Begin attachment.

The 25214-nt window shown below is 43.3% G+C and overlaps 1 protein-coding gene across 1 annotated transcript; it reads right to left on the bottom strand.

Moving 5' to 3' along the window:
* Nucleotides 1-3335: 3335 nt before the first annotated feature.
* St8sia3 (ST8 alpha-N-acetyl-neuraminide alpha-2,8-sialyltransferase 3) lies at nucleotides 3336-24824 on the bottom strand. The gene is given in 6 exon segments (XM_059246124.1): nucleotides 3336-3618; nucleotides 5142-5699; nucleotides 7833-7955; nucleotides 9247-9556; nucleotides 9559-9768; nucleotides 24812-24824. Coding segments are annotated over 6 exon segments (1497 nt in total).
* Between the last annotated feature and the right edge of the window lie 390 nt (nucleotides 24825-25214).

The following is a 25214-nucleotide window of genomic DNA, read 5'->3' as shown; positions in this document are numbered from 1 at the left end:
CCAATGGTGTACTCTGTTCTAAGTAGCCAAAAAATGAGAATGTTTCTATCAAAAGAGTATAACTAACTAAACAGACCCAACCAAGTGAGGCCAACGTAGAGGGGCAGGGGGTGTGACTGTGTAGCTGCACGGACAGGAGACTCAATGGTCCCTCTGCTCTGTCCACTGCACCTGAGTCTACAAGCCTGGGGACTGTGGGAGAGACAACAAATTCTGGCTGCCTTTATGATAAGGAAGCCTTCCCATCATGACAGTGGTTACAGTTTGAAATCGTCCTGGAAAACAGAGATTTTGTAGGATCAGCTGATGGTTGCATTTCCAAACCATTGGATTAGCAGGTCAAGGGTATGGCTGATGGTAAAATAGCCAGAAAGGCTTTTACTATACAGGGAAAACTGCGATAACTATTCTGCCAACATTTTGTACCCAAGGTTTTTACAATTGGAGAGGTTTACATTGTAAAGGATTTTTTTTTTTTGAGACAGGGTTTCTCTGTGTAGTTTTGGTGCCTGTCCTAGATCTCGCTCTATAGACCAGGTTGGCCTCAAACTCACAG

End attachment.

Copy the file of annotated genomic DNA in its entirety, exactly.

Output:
The 25214-nt window shown below is 43.3% G+C and overlaps 1 protein-coding gene across 1 annotated transcript; it reads right to left on the bottom strand.

Moving 5' to 3' along the window:
* Nucleotides 1-3335: 3335 nt before the first annotated feature.
* St8sia3 (ST8 alpha-N-acetyl-neuraminide alpha-2,8-sialyltransferase 3) lies at nucleotides 3336-24824 on the bottom strand. The gene is given in 6 exon segments (XM_059246124.1): nucleotides 3336-3618; nucleotides 5142-5699; nucleotides 7833-7955; nucleotides 9247-9556; nucleotides 9559-9768; nucleotides 24812-24824. Coding segments are annotated over 6 exon segments (1497 nt in total).
* Between the last annotated feature and the right edge of the window lie 390 nt (nucleotides 24825-25214).

The following is a 25214-nucleotide window of genomic DNA, read 5'->3' as shown; positions in this document are numbered from 1 at the left end:
CCAATGGTGTACTCTGTTCTAAGTAGCCAAAAAATGAGAATGTTTCTATCAAAAGAGTATAACTAACTAAACAGACCCAACCAAGTGAGGCCAACGTAGAGGGGCAGGGGGTGTGACTGTGTAGCTGCACGGACAGGAGACTCAATGGTCCCTCTGCTCTGTCCACTGCACCTGAGTCTACAAGCCTGGGGACTGTGGGAGAGACAACAAATTCTGGCTGCCTTTATGATAAGGAAGCCTTCCCATCATGACAGTGGTTACAGTTTGAAATCGTCCTGGAAAACAGAGATTTTGTAGGATCAGCTGATGGTTGCATTTCCAAACCATTGGATTAGCAGGTCAAGGGTATGGCTGATGGTAAAATAGCCAGAAAGGCTTTTACTATACAGGGAAAACTGCGATAACTATTCTGCCAACATTTTGTACCCAAGGTTTTTACAATTGGAGAGGTTTACATTGTAAAGGATTTTTTTTTTTTGAGACAGGGTTTCTCTGTGTAGTTTTGGTGCCTGTCCTAGATCTCGCTCTATAGACCAGGTTGGCCTCAAACTCACAG